Long before the sweets and fruits were reached, the conversation had drifted from one conventional topic to another, until Mrs. Harris asked Hugh Searles what he thought of higher education for women.
“Yes, yes, Mr. Searles,” said Gertrude, “please tell us all about the English girl.”
“Does she go to college, and does she ride a bicycle!” queried Lucille.
Mrs. Harris was eager to listen to the Englishman’s reply for often she had earnestly talked the matter over in her home. Mr. Searles was very frank in his views, and surprisingly liberal for an Englishman, and well he might be, for his own mother was a power, and his sisters were strong mental forces in Lincolnshire. Aided by tutors and their scholarly mother, they had pursued at home, under difficulties, about the same course of studies, that Hugh, their brother, had followed in the university.
Searles believed that absolute freedom should be given to women to do anything they wished to do in the world, provided they could do it as well as men, and that nobody had any right to assert they should not.
Colonel Harris, even for a business man, was also advanced in his ideas. He had advocated for his daughters that they should possess healthy bodies and minds, and be able to observe closely and reason soundly.
Lucille said that she favored an education which would best conserve and enlarge woman’s graces, her delicate feeling and thought, and her love for the beautiful.
Then Leo and Alfonso both declared that Lucille had expressed fully their own opinions.
Colonel Harris added, “Come, Gertrude, tell us what you think.”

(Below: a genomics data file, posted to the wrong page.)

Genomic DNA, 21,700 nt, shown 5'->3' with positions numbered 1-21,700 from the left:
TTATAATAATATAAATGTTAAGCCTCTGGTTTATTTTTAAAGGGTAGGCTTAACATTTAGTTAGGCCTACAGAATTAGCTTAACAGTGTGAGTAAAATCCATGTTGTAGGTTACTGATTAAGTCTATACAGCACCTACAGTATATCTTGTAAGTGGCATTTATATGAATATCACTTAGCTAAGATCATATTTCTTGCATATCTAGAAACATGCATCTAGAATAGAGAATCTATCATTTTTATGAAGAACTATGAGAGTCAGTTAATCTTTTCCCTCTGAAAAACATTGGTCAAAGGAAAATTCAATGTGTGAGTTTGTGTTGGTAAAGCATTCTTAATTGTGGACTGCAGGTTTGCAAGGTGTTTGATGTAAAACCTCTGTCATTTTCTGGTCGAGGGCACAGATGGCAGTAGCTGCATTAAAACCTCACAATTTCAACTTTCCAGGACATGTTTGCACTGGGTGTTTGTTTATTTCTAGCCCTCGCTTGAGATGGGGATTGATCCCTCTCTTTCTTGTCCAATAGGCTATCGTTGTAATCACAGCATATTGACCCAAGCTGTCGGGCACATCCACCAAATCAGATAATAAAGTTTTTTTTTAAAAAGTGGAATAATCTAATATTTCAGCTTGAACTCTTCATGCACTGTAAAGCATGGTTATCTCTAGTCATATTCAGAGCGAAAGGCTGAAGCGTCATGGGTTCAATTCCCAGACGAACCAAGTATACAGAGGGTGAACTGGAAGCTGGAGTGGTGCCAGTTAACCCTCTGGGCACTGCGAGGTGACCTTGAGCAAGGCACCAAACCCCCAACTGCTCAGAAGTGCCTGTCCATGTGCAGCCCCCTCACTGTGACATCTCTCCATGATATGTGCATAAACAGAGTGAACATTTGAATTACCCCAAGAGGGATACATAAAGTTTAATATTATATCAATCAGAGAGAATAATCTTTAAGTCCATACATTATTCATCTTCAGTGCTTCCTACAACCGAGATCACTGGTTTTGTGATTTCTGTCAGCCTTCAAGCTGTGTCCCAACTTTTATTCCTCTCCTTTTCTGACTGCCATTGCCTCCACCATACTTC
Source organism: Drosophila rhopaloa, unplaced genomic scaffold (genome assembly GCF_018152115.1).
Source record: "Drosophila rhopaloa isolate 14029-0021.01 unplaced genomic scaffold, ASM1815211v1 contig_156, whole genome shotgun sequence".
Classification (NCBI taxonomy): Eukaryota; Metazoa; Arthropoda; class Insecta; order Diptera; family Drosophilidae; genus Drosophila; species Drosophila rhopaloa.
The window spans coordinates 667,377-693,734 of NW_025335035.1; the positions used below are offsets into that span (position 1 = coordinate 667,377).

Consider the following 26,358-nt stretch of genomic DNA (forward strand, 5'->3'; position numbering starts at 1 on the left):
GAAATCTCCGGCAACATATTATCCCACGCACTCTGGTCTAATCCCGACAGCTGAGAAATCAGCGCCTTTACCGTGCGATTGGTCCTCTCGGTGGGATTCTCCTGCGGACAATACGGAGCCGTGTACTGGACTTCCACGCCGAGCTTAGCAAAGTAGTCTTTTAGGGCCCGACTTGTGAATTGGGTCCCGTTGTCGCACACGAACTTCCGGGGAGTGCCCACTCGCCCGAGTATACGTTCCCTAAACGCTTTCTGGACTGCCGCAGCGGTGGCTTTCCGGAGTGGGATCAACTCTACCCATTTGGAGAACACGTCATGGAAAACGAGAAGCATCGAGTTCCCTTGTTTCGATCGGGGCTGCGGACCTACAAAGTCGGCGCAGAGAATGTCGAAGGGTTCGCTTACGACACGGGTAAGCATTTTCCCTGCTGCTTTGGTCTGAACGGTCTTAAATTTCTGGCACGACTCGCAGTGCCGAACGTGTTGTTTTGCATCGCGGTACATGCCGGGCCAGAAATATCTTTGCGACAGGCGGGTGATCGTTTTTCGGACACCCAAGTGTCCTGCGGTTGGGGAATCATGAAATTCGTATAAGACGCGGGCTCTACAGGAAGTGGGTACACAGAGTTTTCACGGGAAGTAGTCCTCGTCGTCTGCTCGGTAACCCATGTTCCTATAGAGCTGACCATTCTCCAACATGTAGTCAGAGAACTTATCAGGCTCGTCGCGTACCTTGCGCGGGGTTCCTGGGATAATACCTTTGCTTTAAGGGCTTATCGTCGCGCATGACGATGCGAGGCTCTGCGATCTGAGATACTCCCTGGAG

Her face flushed a little as she replied, for she felt all that she said, “Father, I like what Mr. Searles has told us. I think higher education for women should develop purity of heart, self-forgetfulness, and enlarged and enriched minds.”
“Well spoken, daughter,” said Colonel Harris. “Now, dear, what have you to say?”
Mrs. Harris had listened well, as she had been a slave in the interests of her children, especially of her daughters. She thought that the last twenty-five years had proved that women in physical and intellectual capacity were able to receive and profit by a college education. Often she had longed for the same training of mind that men of her acquaintance enjoyed. The subject was thus discussed with profit, till the Turkish coffee was served. Closing the discussion, Searles thought that America led England in offering better education to woman, but that England had given her more freedom in politics; the English woman voted for nearly all the elective officers, except members of Parliament. He believed that the principle of education of woman belonged to her as a part of humanity; that it gave to her a self-centered poise, that it made her a competent head of the home, where the family is trained as a unit of civilization.